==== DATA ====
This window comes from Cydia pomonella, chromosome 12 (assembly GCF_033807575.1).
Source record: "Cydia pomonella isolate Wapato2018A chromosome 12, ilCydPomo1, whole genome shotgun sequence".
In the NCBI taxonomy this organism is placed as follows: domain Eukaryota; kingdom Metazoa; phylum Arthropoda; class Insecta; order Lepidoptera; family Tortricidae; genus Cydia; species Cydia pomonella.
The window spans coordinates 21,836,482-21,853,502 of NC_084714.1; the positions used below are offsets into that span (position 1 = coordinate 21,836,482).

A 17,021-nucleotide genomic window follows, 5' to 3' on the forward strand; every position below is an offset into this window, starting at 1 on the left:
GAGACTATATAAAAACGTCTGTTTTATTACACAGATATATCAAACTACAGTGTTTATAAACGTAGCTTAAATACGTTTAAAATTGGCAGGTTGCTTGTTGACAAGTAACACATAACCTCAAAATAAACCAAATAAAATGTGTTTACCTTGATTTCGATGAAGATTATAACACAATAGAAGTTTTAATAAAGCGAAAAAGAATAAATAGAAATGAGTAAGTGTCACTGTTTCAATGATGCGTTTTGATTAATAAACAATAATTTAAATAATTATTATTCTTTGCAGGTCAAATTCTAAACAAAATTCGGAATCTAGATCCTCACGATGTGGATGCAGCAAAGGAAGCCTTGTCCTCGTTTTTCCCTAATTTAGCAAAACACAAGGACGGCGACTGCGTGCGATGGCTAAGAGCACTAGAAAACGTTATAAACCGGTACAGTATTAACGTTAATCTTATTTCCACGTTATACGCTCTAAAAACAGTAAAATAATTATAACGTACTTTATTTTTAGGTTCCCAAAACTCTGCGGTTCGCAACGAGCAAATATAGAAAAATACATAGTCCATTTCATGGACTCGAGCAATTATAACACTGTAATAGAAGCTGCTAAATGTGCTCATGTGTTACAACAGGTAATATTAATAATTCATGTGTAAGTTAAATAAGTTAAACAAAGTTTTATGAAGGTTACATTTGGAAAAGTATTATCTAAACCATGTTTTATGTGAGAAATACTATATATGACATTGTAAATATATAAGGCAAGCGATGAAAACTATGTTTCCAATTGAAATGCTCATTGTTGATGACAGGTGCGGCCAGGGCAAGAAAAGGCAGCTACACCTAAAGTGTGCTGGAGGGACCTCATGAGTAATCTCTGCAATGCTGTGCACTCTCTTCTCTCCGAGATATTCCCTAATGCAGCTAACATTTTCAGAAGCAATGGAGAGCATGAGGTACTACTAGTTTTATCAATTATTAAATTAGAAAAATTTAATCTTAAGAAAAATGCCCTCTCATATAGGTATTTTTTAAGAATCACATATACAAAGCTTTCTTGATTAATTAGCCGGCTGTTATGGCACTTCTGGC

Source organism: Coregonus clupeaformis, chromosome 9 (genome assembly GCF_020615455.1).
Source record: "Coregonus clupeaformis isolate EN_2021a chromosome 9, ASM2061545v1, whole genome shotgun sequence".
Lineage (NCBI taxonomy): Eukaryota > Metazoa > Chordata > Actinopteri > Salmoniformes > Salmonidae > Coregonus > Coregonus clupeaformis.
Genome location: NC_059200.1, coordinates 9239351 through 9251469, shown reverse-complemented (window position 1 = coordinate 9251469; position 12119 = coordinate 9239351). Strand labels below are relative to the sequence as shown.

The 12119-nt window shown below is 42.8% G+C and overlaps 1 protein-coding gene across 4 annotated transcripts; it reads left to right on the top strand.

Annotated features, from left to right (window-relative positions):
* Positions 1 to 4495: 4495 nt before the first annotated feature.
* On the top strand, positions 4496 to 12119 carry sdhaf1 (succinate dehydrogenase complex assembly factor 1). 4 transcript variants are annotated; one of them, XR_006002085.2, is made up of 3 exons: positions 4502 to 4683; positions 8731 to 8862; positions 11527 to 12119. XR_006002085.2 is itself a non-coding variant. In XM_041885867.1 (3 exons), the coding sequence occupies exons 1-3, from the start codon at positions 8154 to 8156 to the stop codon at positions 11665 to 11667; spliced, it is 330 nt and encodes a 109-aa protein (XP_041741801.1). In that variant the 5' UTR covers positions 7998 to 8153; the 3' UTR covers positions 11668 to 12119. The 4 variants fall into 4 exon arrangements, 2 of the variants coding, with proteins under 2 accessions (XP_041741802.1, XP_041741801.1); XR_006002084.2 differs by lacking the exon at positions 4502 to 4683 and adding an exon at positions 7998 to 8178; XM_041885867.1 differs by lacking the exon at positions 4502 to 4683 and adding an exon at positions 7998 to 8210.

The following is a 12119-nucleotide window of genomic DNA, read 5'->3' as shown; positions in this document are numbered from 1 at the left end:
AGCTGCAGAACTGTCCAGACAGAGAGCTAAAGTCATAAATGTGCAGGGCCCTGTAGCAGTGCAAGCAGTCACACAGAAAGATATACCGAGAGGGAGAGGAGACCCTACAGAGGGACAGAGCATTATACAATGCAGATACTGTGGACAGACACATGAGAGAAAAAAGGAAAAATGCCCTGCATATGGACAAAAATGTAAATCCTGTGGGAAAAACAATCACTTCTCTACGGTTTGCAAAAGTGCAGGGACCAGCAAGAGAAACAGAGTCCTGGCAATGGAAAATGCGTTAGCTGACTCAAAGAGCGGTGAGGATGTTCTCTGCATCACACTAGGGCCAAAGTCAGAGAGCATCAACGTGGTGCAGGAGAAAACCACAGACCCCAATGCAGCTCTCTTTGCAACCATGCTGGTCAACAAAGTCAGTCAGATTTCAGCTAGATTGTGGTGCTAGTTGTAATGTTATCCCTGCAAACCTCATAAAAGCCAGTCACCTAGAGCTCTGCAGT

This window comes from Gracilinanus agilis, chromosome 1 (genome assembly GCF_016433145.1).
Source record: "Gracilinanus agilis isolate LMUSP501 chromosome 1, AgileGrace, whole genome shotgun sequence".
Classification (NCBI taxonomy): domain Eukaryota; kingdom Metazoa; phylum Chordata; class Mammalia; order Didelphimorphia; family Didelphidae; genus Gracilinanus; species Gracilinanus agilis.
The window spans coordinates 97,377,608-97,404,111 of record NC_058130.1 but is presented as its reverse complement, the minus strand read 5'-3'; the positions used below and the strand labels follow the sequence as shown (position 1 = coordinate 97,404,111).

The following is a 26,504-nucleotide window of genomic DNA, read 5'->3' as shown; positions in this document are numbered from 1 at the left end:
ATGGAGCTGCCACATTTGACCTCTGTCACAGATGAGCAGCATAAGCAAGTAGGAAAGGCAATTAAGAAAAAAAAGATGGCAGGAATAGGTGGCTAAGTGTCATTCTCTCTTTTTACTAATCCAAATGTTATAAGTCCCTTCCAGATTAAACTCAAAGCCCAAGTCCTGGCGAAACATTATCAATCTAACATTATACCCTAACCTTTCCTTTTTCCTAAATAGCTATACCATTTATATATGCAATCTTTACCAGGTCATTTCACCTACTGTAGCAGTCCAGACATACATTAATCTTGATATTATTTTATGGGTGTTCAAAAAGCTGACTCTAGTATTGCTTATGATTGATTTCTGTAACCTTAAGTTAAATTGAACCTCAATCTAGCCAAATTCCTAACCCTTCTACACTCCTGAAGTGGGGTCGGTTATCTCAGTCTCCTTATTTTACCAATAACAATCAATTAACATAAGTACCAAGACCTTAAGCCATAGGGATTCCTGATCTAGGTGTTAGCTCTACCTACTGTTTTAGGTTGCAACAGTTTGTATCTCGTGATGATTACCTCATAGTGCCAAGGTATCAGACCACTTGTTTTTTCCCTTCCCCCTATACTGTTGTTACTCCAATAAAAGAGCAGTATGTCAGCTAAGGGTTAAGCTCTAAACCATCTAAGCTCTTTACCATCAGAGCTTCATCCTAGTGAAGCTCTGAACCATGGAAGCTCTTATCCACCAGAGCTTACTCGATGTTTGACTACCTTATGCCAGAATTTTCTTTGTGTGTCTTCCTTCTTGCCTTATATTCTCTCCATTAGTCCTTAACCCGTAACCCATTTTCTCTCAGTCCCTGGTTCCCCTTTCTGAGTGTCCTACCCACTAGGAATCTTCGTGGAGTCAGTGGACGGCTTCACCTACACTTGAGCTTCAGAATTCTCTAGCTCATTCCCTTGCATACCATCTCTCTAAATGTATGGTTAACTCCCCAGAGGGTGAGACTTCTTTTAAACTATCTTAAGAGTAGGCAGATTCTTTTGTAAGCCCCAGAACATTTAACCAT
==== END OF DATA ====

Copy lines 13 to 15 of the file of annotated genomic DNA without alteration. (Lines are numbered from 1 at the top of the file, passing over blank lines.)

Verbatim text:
* Positions 1 to 4495: 4495 nt before the first annotated feature.
* On the top strand, positions 4496 to 12119 carry sdhaf1 (succinate dehydrogenase complex assembly factor 1). 4 transcript variants are annotated; one of them, XR_006002085.2, is made up of 3 exons: positions 4502 to 4683; positions 8731 to 8862; positions 11527 to 12119. XR_006002085.2 is itself a non-coding variant. In XM_041885867.1 (3 exons), the coding sequence occupies exons 1-3, from the start codon at positions 8154 to 8156 to the stop codon at positions 11665 to 11667; spliced, it is 330 nt and encodes a 109-aa protein (XP_041741801.1). In that variant the 5' UTR covers positions 7998 to 8153; the 3' UTR covers positions 11668 to 12119. The 4 variants fall into 4 exon arrangements, 2 of the variants coding, with proteins under 2 accessions (XP_041741802.1, XP_041741801.1); XR_006002084.2 differs by lacking the exon at positions 4502 to 4683 and adding an exon at positions 7998 to 8178; XM_041885867.1 differs by lacking the exon at positions 4502 to 4683 and adding an exon at positions 7998 to 8210.

The following is a 12119-nucleotide window of genomic DNA, read 5'->3' as shown; positions in this document are numbered from 1 at the left end: